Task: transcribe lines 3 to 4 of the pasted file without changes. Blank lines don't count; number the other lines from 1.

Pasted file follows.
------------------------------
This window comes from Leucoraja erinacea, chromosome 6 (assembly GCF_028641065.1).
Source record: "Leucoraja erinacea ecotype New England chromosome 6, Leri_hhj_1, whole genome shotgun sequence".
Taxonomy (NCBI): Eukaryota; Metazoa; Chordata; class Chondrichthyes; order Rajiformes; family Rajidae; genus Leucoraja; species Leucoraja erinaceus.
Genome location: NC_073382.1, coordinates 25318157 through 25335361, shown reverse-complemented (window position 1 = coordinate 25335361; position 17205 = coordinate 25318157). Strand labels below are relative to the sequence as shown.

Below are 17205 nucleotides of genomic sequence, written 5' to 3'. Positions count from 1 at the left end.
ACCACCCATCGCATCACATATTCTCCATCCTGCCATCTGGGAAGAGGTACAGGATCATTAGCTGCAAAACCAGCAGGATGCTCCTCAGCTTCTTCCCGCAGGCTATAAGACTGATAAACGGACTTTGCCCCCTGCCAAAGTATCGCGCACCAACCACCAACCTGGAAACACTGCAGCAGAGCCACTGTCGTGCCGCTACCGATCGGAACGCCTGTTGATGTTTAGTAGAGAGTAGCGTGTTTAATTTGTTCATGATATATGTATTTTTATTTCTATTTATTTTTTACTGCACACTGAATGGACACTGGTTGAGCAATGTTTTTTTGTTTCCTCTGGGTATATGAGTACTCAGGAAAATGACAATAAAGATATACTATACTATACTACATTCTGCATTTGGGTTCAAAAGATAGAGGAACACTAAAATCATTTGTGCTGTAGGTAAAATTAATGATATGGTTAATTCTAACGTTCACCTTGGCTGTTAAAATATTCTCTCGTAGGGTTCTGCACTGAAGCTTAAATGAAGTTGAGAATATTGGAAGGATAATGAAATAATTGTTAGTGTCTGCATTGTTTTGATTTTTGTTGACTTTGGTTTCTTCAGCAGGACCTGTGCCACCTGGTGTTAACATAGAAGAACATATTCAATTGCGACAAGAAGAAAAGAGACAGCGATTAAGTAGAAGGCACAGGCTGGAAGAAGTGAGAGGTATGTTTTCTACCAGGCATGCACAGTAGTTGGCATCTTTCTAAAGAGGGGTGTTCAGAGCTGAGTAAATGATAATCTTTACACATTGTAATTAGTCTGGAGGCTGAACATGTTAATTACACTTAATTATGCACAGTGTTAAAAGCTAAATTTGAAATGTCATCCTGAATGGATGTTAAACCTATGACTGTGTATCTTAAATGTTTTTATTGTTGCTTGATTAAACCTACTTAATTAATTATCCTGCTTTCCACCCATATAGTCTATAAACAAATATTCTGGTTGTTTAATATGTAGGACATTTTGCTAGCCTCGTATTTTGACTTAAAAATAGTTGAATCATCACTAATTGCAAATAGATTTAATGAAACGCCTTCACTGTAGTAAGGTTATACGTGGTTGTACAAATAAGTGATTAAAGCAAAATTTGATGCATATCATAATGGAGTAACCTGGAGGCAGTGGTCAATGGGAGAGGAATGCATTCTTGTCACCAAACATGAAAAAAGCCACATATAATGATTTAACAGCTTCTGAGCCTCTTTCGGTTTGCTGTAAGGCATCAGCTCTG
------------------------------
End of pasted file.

Taxonomy (NCBI): Eukaryota; Metazoa; Chordata; class Chondrichthyes; order Rajiformes; family Rajidae; genus Leucoraja; species Leucoraja erinaceus.
Genome location: NC_073382.1, coordinates 25318157 through 25335361, shown reverse-complemented (window position 1 = coordinate 25335361; position 17205 = coordinate 25318157). Strand labels below are relative to the sequence as shown.